Inspiring Reads: May 2019

May is my favorite month of the year. Not because of Mother’s Day, (a commercial holiday that I hate and refuse to let my children buy me gifts or cards). But because this month I present to the trainees at my organization on personal finance. Inspiring Reads for May 2019 gets us back to the basics of financial literacy. Caring about what others think, being car-poor, buying a house, recognizing cognitive biases, and teaching kids about personal finance are topics of this month’s inspiring reads.

Inspiring Reads May 2019

Photo by Maddi Bazzocco on Unsplash

What Happens When You Stop Caring About What Other People Think?

By Think Save Retire

I vividly remember the day an 8 year old told me that his iPhone was better than my Samsung. He couldn’t even justify why his phone was better, other than that he knew an iPhone cost more money. I couldn’t believe that I cared what a child thought. As Think Save Retire puts it, “Most people are quick to judge and resist the strain it takes to think. . .” How would your life be different if you cared less about others’ opinions about what you should be doing or how you ought to be living your life?

 

Why Do Americans Love to Be Car Poor?

By Millionaire Mob

Would you spend hundreds of dollars each month toward something that goes down in value with each payment? “Heck no!” Yet in reality, we do just that when we finance (or worse yet, lease) a car. I sincerely believe that car payments is a primary contributor to keeping the middle-class poor.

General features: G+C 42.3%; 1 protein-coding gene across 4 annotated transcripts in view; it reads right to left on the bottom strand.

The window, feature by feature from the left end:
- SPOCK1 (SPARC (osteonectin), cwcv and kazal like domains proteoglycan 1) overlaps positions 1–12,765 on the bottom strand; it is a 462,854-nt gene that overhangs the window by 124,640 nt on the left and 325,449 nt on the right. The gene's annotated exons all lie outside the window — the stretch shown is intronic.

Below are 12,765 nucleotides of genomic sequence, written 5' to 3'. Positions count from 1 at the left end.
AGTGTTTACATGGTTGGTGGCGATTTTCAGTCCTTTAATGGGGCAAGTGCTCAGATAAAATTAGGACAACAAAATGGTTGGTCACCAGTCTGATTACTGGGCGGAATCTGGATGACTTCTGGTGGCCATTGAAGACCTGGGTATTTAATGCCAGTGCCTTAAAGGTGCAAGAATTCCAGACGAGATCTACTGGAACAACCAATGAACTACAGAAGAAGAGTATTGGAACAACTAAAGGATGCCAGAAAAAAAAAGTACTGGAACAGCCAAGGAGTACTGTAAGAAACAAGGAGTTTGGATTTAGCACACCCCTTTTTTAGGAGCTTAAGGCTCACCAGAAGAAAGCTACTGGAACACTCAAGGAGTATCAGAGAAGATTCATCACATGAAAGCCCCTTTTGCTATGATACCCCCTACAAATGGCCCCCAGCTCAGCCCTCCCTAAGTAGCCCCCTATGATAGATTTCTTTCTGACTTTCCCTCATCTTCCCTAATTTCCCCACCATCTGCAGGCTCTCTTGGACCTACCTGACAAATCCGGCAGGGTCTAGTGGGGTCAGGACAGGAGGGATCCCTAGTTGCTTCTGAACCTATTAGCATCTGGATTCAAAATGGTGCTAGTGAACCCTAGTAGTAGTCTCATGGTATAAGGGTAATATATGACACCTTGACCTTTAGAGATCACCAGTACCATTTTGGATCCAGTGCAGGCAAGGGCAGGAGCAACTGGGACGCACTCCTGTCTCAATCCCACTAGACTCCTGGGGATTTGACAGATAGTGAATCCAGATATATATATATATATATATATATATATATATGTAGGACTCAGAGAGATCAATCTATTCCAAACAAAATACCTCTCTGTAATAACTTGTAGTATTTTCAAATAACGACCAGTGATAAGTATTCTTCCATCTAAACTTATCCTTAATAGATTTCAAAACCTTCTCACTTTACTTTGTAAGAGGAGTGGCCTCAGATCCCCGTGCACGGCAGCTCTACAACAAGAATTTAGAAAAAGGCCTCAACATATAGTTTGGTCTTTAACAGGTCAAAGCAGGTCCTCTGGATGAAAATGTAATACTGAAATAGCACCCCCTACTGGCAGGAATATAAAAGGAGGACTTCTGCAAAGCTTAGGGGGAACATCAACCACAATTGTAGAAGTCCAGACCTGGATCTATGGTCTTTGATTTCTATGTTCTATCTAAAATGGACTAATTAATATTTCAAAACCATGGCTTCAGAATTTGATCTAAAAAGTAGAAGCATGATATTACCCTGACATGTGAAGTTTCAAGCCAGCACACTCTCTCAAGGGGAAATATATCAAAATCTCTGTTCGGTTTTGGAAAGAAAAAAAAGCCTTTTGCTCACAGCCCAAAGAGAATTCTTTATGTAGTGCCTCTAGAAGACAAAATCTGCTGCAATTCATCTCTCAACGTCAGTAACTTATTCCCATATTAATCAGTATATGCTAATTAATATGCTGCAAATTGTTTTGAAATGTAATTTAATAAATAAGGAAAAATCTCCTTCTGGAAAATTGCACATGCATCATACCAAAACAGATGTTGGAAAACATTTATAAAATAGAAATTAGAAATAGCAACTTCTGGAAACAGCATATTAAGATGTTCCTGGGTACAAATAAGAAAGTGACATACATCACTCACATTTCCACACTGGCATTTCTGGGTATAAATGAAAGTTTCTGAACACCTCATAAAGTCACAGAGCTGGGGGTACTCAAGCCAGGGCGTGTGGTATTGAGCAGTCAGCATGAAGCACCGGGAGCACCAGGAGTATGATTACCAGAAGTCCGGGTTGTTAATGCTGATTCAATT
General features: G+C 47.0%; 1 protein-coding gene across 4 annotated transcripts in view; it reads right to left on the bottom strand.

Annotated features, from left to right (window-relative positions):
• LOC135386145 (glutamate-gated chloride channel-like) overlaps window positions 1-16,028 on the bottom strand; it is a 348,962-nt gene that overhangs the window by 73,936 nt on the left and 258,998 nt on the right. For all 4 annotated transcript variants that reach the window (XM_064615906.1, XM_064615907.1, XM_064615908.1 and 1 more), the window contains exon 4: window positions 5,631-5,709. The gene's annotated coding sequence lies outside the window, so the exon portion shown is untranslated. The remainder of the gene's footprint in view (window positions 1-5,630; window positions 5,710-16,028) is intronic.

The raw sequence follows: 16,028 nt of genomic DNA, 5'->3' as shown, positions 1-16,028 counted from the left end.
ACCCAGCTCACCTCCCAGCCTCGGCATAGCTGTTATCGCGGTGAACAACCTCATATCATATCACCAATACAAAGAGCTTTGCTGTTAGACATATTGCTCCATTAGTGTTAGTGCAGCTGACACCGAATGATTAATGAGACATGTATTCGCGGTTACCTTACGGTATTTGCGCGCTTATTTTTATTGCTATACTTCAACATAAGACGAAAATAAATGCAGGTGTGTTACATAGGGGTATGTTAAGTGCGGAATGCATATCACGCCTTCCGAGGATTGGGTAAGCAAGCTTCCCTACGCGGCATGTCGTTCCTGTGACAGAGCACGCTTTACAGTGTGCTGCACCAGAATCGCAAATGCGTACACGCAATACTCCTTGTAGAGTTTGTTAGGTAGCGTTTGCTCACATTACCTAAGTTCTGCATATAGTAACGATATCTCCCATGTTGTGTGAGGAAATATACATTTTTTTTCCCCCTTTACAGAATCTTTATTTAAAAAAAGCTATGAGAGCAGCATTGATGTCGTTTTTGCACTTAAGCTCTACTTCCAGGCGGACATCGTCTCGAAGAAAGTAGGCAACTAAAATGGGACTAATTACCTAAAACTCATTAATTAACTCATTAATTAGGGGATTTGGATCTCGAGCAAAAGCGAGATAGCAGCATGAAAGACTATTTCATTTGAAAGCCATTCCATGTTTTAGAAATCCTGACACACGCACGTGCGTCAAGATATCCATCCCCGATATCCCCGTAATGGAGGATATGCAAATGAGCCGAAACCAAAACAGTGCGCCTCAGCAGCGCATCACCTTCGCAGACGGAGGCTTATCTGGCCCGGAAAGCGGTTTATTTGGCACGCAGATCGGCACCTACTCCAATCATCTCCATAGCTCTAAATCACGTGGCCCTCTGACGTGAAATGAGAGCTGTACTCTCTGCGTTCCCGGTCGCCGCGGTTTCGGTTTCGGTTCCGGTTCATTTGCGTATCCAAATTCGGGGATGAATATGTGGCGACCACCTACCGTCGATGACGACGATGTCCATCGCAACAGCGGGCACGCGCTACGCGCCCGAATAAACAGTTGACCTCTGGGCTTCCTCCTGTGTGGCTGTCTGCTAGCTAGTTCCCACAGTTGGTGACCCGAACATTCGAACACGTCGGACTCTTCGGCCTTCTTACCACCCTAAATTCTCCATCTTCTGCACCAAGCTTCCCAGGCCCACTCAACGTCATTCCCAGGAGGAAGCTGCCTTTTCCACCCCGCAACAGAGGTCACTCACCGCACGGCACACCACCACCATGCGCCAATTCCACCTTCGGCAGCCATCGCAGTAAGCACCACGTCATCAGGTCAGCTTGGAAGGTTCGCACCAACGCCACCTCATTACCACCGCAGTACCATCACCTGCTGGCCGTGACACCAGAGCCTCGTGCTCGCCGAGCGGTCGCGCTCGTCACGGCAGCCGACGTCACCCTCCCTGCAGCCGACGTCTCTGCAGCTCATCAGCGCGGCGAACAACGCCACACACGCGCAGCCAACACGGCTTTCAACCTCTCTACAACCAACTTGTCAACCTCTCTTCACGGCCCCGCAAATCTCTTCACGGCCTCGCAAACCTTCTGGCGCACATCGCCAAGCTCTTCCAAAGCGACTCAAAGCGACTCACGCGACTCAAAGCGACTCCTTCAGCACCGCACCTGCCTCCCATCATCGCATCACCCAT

Your House is Not an “Investment”

By Go Green Dollar

Of course I want my house to appreciate in value, but I recognize that above all else, I need a place to live. When it’s time to sell my house, if it’s gone up in value that means that other houses will have also appreciated, making it more expensive to move. As one’s primary residence, I agree that a house is actually a liability (something that costs money), not an asset (something that generates money).

Photo by Bruno van der Kraan on Unsplash

 

How to Not Let Cognitive Biases Delay Your Financial Freedom

Guest post by Peerless Money Mentor on Miked Up Blog

Anyone who has taken an undergrad Psych 101 class may be familiar with these cognitive biases. It’s always good to get back to basics with reminders of some core principles, such as the sunk-cost fallacy.

 

4 Powerful Financial Lessons to Teach Your Kids Today

By Full Time Finance

The power of patience, valuing money and work, understanding interest, and living within your means. These important lessons are the basics of personal finance, and ones that each of us could benefit from mastering.

 

 

What inspired you this month?

 

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